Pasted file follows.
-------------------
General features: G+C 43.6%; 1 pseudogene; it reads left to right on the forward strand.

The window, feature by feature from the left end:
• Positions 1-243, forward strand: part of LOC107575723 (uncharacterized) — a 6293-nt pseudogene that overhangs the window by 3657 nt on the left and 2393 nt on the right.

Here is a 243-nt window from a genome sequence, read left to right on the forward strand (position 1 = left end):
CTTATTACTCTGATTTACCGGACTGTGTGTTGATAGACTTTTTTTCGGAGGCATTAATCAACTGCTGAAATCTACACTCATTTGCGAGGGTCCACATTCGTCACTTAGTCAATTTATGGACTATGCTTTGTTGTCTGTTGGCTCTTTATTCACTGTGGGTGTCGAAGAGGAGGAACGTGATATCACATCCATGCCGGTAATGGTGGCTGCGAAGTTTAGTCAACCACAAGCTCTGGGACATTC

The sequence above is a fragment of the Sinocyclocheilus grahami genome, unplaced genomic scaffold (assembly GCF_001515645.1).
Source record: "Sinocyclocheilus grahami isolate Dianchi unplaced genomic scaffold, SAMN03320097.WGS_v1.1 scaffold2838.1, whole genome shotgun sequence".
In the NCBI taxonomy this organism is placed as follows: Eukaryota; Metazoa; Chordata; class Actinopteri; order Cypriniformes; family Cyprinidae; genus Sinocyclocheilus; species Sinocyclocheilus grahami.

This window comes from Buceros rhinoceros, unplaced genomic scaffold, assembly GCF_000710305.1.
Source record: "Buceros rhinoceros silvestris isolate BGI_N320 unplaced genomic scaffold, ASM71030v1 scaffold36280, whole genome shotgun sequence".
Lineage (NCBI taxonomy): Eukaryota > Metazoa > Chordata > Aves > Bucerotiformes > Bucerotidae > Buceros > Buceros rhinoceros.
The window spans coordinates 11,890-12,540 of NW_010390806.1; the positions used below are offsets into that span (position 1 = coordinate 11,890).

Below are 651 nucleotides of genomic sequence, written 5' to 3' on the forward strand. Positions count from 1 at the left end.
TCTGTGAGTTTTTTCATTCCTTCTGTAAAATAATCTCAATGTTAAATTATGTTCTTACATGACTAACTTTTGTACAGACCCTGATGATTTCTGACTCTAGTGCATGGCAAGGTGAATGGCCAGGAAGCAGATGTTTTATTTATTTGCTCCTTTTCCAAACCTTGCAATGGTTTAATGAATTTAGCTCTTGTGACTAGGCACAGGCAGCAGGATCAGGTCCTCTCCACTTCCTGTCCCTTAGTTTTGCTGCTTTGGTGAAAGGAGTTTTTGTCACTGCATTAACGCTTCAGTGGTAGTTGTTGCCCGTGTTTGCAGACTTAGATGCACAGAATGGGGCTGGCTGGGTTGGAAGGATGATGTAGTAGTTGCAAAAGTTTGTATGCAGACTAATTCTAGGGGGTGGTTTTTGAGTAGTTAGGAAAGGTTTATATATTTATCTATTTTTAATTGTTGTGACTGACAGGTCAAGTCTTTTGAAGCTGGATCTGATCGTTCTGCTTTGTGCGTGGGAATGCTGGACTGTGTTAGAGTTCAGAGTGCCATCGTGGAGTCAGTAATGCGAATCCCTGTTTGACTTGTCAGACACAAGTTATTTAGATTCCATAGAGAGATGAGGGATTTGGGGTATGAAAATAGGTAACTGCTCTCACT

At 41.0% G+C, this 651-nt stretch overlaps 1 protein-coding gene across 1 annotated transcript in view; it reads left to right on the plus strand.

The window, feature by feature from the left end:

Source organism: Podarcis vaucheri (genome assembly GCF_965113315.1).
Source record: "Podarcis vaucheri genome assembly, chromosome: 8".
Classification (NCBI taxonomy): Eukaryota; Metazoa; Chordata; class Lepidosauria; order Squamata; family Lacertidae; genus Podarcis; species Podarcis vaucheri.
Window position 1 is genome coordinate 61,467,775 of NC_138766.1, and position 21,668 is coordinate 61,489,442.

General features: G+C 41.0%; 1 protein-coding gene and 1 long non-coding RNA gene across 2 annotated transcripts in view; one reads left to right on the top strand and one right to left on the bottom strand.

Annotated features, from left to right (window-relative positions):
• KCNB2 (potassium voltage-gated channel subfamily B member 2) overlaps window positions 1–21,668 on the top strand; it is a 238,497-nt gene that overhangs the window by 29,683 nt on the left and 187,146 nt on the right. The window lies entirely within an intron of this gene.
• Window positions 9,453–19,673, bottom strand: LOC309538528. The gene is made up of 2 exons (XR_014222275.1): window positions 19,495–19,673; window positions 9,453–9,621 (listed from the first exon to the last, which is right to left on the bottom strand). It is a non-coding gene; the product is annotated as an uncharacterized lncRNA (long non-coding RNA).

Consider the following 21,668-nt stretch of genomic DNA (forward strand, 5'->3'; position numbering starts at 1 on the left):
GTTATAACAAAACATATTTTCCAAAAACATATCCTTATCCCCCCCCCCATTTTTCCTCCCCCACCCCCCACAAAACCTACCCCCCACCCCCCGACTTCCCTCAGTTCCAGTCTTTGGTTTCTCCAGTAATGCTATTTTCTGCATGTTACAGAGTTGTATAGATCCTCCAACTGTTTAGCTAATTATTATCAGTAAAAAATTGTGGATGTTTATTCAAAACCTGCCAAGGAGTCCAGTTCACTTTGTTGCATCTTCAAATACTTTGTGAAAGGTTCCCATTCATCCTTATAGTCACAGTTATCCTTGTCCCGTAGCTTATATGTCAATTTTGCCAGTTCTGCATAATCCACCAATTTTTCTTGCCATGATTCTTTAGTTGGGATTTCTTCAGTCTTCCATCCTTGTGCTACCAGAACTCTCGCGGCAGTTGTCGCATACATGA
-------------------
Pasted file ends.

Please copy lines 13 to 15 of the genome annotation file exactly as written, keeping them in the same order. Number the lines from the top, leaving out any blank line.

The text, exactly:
Below are 651 nucleotides of genomic sequence, written 5' to 3' on the forward strand. Positions count from 1 at the left end.
TCTGTGAGTTTTTTCATTCCTTCTGTAAAATAATCTCAATGTTAAATTATGTTCTTACATGACTAACTTTTGTACAGACCCTGATGATTTCTGACTCTAGTGCATGGCAAGGTGAATGGCCAGGAAGCAGATGTTTTATTTATTTGCTCCTTTTCCAAACCTTGCAATGGTTTAATGAATTTAGCTCTTGTGACTAGGCACAGGCAGCAGGATCAGGTCCTCTCCACTTCCTGTCCCTTAGTTTTGCTGCTTTGGTGAAAGGAGTTTTTGTCACTGCATTAACGCTTCAGTGGTAGTTGTTGCCCGTGTTTGCAGACTTAGATGCACAGAATGGGGCTGGCTGGGTTGGAAGGATGATGTAGTAGTTGCAAAAGTTTGTATGCAGACTAATTCTAGGGGGTGGTTTTTGAGTAGTTAGGAAAGGTTTATATATTTATCTATTTTTAATTGTTGTGACTGACAGGTCAAGTCTTTTGAAGCTGGATCTGATCGTTCTGCTTTGTGCGTGGGAATGCTGGACTGTGTTAGAGTTCAGAGTGCCATCGTGGAGTCAGTAATGCGAATCCCTGTTTGACTTGTCAGACACAAGTTATTTAGATTCCATAGAGAGATGAGGGATTTGGGGTATGAAAATAGGTAACTGCTCTCACT

At 41.0% G+C, this 651-nt stretch overlaps 1 protein-coding gene across 1 annotated transcript in view; it reads left to right on the plus strand.